Send the link below via email or IMCopy
Present to your audienceStart remote presentation
- Invited audience members will follow you as you navigate and present
- People invited to a presentation do not need a Prezi account
- This link expires 10 minutes after you close the presentation
- A maximum of 30 users can follow your presentation
- Learn more about this feature in our knowledge base article
Do you really want to delete this prezi?
Neither you, nor the coeditors you shared it with will be able to recover it again.
Make your likes visible on Facebook?
Connect your Facebook account to Prezi and let your likes appear on your timeline.
You can change this under Settings & Account at any time.
Transcript of Estuary
By: Amy Tin
Human impacts in estuaries include
About the Estuary
body of water where incoming seawater is mixed with fresh water coming from the land.
Great Blue Heron
Estuaries are located in some parts of the United States, Europe, the east coast of Asia, a few in South America, & New Zealand.
Human Impact - Part 1
Solution for dams:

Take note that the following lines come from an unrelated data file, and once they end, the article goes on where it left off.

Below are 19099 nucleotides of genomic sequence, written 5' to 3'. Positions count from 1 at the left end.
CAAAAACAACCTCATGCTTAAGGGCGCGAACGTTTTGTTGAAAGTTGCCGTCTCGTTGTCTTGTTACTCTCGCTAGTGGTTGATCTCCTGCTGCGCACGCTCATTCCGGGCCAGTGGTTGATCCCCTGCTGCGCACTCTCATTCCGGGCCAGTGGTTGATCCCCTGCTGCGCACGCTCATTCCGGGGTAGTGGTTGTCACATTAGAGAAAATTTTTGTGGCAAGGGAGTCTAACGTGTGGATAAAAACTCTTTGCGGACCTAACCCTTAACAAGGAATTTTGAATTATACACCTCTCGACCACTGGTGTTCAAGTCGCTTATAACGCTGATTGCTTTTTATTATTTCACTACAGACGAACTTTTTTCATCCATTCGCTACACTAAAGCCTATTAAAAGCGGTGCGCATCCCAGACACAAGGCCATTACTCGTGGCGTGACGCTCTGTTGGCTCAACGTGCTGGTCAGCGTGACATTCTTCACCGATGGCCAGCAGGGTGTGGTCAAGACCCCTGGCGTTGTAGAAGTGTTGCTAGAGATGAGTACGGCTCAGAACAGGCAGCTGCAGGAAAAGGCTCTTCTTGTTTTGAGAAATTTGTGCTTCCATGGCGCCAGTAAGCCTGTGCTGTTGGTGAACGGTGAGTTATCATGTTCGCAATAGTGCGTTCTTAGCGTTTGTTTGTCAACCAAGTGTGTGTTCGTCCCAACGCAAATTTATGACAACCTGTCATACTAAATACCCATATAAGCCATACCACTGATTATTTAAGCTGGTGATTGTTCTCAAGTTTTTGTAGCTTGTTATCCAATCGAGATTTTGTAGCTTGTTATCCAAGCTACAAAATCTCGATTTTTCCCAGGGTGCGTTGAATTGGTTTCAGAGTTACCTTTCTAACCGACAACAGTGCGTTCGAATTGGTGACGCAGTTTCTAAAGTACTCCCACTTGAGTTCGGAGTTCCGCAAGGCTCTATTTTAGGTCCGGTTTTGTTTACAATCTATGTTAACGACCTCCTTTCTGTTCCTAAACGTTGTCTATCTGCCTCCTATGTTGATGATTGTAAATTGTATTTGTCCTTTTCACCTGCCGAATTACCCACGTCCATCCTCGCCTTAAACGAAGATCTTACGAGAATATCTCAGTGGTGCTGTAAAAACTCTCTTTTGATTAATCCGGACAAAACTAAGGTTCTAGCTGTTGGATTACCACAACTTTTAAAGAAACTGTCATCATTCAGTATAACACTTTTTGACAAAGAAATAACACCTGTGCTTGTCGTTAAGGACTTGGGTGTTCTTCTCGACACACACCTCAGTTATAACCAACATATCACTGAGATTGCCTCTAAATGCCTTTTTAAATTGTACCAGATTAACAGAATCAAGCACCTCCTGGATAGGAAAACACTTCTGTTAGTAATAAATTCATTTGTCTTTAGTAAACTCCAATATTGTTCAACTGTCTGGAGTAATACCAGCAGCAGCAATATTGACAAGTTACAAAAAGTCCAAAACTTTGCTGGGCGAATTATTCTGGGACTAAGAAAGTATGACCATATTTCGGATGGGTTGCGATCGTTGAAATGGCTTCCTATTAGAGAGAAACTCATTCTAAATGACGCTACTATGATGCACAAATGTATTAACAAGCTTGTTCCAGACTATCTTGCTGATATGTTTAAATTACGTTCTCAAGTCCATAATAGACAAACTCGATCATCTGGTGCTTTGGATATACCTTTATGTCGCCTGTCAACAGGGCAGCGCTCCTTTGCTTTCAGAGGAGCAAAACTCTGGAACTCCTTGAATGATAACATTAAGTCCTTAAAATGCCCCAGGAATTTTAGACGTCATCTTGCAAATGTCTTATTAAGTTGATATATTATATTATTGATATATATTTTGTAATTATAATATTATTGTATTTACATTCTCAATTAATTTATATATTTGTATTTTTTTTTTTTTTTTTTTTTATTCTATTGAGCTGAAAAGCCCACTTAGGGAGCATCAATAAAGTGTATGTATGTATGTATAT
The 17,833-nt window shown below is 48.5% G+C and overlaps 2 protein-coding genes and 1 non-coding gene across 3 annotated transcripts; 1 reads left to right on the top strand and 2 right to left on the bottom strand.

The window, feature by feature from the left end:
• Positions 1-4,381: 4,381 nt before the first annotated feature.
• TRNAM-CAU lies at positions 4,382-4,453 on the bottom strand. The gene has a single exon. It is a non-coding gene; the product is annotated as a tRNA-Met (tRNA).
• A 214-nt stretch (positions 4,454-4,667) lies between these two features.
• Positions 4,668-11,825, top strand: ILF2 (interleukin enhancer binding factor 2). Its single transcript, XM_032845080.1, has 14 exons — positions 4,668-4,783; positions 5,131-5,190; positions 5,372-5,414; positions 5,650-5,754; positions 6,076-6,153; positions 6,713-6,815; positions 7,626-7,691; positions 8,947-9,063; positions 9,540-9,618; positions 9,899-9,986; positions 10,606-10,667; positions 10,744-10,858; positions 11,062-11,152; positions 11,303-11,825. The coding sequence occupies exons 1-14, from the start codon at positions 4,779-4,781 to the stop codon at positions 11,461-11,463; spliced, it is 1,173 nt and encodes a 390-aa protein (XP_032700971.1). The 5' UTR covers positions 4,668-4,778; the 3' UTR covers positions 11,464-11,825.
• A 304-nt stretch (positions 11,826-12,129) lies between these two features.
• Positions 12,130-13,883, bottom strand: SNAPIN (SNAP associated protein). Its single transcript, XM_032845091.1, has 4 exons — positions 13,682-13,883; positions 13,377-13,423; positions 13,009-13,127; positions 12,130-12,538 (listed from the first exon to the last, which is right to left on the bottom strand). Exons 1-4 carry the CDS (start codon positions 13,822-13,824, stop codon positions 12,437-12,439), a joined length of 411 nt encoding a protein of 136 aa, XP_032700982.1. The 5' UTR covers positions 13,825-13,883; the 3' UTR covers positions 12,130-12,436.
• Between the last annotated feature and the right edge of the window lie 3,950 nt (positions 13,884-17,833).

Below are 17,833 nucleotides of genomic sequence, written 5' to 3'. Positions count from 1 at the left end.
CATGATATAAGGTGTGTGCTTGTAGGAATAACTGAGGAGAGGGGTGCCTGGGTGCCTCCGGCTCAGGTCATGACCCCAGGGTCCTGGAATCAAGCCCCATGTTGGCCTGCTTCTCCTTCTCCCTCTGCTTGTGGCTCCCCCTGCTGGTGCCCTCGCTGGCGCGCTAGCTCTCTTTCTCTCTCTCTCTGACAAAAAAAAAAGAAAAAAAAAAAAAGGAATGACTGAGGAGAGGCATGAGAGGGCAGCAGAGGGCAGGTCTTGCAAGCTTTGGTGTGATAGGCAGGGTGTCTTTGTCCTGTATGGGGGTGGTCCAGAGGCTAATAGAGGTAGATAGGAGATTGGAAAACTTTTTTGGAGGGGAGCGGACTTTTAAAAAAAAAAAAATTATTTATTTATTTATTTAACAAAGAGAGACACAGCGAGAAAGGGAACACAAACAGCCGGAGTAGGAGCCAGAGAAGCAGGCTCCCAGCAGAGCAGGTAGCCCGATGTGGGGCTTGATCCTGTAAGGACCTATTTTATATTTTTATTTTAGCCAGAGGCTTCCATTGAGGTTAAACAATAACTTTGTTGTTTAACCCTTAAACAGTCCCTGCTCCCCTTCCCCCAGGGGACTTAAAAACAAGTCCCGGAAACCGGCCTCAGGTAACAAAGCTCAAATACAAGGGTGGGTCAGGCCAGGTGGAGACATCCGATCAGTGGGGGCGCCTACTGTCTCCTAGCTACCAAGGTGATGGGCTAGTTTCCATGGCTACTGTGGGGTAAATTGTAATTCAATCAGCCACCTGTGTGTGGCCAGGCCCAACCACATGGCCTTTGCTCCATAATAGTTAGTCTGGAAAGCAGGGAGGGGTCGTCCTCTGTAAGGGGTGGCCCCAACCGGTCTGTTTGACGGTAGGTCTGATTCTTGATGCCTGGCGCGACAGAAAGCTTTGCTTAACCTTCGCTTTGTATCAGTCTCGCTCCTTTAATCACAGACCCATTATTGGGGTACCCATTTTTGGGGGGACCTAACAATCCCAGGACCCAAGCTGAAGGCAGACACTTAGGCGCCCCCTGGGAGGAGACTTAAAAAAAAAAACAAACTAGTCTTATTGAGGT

- Remove dams!
Solution for overfishing:
- Limit fishing.
Solution for littering:
Help pick up trash & throw them away.
- Recycle plastic bags & soft drink plastic rings.
SOME ENDANGERED SPECIES:
Loggerhead Sea Turtle
SOME ENDANGERED PLANTS:
Human Impact - Part 2
Human Impact - Part 3
Source of Energy
Producer & Autotroph
Prey & Predator
The climate of an estuary depends on its location. Some estuaries have four seasons, autumn, winter, spring and summer. But others have two seasons, a wet season and a dry season. It is mild & humid in an estuary. The average rainfall & temperature also depends on where the estuary is located.
long feet help it stay up in deeper water
antennae can sense vibrations, smell and taste chemicals in the water to help detect prey or predators
gills/lungs have developed over time so that they can breathe in moist air
grey-blue camouflage & a streaked white neck to blend in with its surroundings.
Salt glands that remove excess salt from water.
Special pores in the plants pump out salt water through the leaves.
special glands to get rid of excess salt
to withstand the daily
exposure to salt water.
horizontal roots called rhizomes which help them stay put when waves brush up against them.
Notes (from Dr. Shang)
Videos (that Dr. Shang showed us)